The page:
Women, Religion, and Politics in America -- 2012
Religion has been intersecting with politics in a wide variety of ways in recent months as the GOP primaries and caucuses have heated up. Into the midst of that process, which has had plenty of religious moments, the Department of Health and Human Services made a ruling on coverage for contraception, making it mandatory that private health insurance should offer w/o co-pay contraceptives. An exception was made for religious communities, but not for church-related institutions, the majority of whose employees were not of that faith. That was later amended so that the institutions wouldn't pay for it, but the insurers would offer it as a separate item. It calmed some of the debate, but the Bishops of the Catholic Church said no and folks in Congress and in other government venues got into the debate, claiming this was an infringement on religious liberty. Some went so far as to call it a "war on religion" by the Obama Administration.
I have had a very difficult time seeing this as a matter of religious liberty. It is, in my mind, a matter of medical coverage that a majority of American women make use of, and therefore it's appropriate that it's covered. That an employer, religiously affiliated or not can decide what coverages to allow seems problematic, especially when the majority of the employees don't share that faith tradition.
To me this has been a question of civil rights, not religion. And it seems that those most affected -- women -- have been allowed the least amount of opportunity to address the issue.
Consider the Republican-led House Oversight Committee's "hearing" on the issue. The panel, to which the Democrats were not allowed to contribute panelists to, included only conservative, male, religious leaders. The second panel, had two women, but they were outnumbered by quite a bit. The panel tried to make this about religious liberty without hearing from those who saw it as a matter of women's health.
Baptist ethicist David Gushee has offered what is to me a very wise and balanced response to this debate. In an essay on the topic published by the Associated Baptist Press he writes:
The Right is going wrong in dismissing the legitimate public-health concern related to women’s access to contraception. While I believe their concerns about the Plan B morning-after pill are more legitimate, they are irresponsible to project a “war on religion” from the White House – rhetoric that seems aimed at replacing its current occupant.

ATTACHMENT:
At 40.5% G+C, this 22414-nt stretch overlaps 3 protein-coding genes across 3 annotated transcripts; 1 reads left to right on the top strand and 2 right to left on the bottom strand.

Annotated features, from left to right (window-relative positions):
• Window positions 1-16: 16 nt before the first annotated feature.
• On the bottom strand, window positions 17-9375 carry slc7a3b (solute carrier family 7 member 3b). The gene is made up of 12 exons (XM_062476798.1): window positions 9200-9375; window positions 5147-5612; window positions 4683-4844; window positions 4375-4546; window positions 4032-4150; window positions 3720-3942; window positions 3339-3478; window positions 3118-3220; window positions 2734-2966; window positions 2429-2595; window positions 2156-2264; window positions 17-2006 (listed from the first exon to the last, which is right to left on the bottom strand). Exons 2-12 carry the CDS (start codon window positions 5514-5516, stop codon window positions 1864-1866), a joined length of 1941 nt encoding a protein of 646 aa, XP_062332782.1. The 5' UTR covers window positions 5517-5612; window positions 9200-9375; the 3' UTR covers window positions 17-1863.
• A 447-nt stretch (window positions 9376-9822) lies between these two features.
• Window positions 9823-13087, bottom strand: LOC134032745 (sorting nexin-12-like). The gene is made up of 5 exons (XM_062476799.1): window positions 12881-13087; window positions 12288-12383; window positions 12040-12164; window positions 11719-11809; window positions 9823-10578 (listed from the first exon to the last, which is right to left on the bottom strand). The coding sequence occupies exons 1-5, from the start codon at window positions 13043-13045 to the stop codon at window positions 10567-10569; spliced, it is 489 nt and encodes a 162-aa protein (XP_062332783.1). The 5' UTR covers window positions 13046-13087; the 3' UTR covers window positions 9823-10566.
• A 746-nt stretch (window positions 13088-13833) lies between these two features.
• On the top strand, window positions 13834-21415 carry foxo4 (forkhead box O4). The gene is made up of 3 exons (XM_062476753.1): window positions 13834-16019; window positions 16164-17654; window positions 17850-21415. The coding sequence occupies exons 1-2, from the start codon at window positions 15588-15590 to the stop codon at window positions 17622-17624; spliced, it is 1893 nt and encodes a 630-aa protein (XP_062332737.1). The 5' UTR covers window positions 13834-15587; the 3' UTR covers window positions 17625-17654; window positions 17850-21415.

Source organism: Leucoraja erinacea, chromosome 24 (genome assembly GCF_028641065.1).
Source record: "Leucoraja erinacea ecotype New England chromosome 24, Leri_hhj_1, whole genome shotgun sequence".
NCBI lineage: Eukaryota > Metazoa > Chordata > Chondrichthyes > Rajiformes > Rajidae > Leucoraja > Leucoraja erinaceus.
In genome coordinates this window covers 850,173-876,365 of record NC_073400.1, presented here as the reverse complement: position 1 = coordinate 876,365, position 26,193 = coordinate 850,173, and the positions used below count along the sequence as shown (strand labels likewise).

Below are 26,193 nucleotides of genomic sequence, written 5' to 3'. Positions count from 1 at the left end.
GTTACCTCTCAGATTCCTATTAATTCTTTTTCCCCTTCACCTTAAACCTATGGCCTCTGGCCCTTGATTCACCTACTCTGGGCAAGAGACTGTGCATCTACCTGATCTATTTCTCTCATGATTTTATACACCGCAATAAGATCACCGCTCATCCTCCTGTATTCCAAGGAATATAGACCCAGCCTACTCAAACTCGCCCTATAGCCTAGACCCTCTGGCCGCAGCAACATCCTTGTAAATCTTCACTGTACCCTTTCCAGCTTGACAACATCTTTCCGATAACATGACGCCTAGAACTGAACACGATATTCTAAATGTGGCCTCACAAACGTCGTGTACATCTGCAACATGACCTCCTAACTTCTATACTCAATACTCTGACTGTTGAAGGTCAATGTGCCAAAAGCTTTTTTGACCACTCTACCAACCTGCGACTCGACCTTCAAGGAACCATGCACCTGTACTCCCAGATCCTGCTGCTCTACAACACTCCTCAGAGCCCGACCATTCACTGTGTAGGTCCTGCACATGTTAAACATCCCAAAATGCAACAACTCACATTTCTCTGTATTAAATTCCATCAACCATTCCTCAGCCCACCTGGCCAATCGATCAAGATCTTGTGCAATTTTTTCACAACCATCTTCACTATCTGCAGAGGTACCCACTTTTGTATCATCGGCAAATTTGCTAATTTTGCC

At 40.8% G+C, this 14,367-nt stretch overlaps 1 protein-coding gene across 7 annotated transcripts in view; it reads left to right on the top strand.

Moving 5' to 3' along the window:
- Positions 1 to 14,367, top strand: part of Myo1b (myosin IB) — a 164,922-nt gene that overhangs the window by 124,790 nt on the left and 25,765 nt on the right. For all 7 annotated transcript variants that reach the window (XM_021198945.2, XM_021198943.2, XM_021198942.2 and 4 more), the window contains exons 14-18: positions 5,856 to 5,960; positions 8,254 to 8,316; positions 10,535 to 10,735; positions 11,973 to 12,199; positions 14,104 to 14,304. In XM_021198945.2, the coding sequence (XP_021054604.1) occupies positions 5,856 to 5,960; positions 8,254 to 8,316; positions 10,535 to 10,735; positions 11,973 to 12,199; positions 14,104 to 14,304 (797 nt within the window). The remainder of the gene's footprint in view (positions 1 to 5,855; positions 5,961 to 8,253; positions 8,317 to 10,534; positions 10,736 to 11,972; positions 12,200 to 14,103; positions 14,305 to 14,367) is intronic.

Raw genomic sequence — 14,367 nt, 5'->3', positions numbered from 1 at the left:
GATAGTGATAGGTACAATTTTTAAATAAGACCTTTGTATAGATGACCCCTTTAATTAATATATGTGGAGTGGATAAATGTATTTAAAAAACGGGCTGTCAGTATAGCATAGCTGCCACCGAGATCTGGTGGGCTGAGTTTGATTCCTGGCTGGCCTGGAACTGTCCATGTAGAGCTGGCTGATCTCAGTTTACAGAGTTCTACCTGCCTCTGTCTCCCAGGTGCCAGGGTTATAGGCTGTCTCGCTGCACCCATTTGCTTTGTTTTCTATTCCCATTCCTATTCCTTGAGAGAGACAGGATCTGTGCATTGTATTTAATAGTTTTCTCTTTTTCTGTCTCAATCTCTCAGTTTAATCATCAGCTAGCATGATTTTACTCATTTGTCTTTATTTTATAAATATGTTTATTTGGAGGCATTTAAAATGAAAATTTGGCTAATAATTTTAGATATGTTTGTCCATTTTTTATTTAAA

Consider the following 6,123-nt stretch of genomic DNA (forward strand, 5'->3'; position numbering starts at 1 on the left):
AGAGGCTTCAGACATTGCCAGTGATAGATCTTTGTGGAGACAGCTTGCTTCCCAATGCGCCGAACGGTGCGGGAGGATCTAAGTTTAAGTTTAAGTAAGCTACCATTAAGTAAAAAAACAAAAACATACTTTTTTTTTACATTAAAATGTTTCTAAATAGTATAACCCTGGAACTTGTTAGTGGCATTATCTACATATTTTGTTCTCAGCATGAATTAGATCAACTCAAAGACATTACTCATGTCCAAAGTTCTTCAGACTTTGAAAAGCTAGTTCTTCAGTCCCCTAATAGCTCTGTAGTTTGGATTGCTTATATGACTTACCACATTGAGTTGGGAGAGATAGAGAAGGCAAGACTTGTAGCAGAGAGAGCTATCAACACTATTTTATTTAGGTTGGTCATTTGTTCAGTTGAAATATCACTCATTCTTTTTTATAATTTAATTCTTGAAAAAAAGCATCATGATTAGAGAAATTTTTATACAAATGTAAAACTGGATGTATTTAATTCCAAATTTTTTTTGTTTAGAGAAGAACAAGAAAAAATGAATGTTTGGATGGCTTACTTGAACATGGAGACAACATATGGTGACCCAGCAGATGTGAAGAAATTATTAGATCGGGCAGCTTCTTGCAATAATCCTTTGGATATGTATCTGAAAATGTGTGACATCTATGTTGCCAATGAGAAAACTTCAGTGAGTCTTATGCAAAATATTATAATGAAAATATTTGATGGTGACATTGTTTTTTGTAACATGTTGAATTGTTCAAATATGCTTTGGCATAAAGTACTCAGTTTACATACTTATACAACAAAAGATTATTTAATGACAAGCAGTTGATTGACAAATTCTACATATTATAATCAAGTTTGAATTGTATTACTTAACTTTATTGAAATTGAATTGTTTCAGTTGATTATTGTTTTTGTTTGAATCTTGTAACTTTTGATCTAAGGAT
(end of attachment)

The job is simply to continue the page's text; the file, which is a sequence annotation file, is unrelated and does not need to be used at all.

Some of the current legislative proposals in Washington would allow any employer to deny birth control or any other coverage if they can claim that it runs counter to their beliefs. This is not really about birth control. It’s about gutting any federally mandated health-care rules.
It’s about killing not just Obama’s health-care law of 2010 but the very idea of federal regulations on private health-care plans. If successful, such laws would do cruel harm to women and would undoubtedly increase the number of both abortions and out of wedlock births.
My concern is the way in which women are being treated and being dismissed as legitimate contributors to the conversation. One of the people that the Democrats wanted to put on the panel is Sarah Fluke, a Georgetown University Law student who sought to tell how a fellow student was denied access to expensive contraceptives that were needed for a health issue separate from preventing pregnancy, but they're not covered and she can't afford them.
Jumping into this debate is the ever incendiary and generally disgusting Rush Limbaugh, who has proceded to call her a slut and a prostitute and suggested that if she wanted the government to provide contraception she should put up porn movies of herself. Such behavior is not just outlandish, it is disgusting, repugnant, and demeaning to women. He needs to be repudiated, but not just repudiated, those who profit from his vileness need to stop supporting him. We need to say no to him and others like him who pollute the airwaves and destroy any attempt at having civil conversations. Republican political leaders have stepped back gingerly from Limbaugh, but don't seem willing to sever the links.
This episode follows on some rather misogynistic statements made by evangelical pastors Mark Driscoll and John Piper. Their comments remind us that women still do not have equality in much of the American Christian church. Ordination of women remains a minority position in the world today, and their voices and concerns remain marginalized. Why is this? Some people benefit from it!
So, back to the contraception debate. I think it's important that we hear from women. It's important to hear why contraception might be an important part of their health care, beyond mere prevention of pregnancy, but not excluding it either. Some have suggested condoms -- they're cheap -- but they don't allow a woman to have control over whether or not she desires to be pregnant. And I won't go too far with the issue of procreative sex, except to say -- I don't think that most married couples today want to limit sex to having babies.
My point that I want to make at the end is offer a reminder. Most of the decisions that are being made regarding birth control and health care are being made by men. That should give us pause. As for a war on religion -- if so it's a pretty minor one!